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Natural Awakenings South Central Pennsylvania

The Benefits of Yoga as Therapy

Sep 10, 2019 02:01PM
by Emily Gilmore

Yoga can be applied to many different situations, especially in terms of being a healing modality. The focus of therapeutic yoga programs and individualized work at Dillsburg Yoga include neurological conditions like Parkinson’s and multiple sclerosis (MS), anxiety, depression and back health. As yoga grows in interest for those seeking yoga as a therapy and within the science and wellness communities, more studies are being conducted to validate this ancient and evolving art and science.

Kaitlyn Roland has researched yoga and Parkinson’s through her work at the University of British Columbia, and through her work and other relevant studies, it has been found that yoga can help individuals with Parkinson’s in the areas of mobility, balance, strength, flexibility, range of motion and mood/sleep. (michaeljfox.org).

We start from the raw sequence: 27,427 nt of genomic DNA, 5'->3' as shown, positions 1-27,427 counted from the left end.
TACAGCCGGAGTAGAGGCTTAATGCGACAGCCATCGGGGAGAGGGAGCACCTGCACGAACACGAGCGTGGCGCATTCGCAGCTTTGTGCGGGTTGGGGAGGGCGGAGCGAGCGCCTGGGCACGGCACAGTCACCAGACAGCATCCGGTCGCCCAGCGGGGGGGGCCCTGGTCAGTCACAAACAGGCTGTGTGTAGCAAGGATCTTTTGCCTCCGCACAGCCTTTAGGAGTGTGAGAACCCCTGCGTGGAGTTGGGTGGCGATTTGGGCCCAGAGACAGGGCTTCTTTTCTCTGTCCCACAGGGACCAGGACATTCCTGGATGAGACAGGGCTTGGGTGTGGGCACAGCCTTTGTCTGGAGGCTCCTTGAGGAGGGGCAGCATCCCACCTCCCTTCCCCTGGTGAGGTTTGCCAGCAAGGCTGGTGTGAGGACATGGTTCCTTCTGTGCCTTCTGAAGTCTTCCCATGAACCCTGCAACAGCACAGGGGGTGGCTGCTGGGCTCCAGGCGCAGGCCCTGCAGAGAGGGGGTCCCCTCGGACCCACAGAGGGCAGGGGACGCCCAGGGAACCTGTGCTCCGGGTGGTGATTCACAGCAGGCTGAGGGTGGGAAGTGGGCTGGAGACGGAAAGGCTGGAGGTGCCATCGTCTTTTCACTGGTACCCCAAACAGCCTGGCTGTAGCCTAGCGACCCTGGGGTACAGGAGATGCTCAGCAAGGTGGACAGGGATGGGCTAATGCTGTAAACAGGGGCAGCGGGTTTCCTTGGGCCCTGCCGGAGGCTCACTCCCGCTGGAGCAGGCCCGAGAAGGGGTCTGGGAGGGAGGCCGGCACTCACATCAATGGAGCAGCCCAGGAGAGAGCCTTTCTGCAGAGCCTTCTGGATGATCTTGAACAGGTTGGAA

In regard to yoga and multiple sclerosis, Yoga Therapy, by Jean Danford, states, “The Rutgers School of Health-Related Professionals recently conducted a pilot trial. Participants were better able to walk for short distances and longer periods of time, had better balance while reaching backwards, fine motor coordination and were better able to go from sitting to standing. Their quality of life also improved in perceived mental health, concentration, bladder control, walking and vision, with a decrease in pain and fatigue.”

Many studies have also been conducted on yoga for back pain and yoga for anxiety and enhancing mood. It becomes evident when working with people that the effects of yoga are beyond what science can measure. It’s often helpful to have the support of science when making decisions about our health, but ultimately it is through the practice and the experience that we intuitively know what is right and what is good. So, it is through merging our understanding and tools provided by science and our insight and wisdom gained though the study of yoga that we can utilize yoga as a therapeutic modality.

Emily Gilmore, with an MS in human physiology, is a certified yoga teacher and owner of Dillsburg Yoga, located at 5-B Harrisburg Pike, in Dillsburg. For more information, call 717-502-2870 or visit DillsburgYoga.com.




November 2019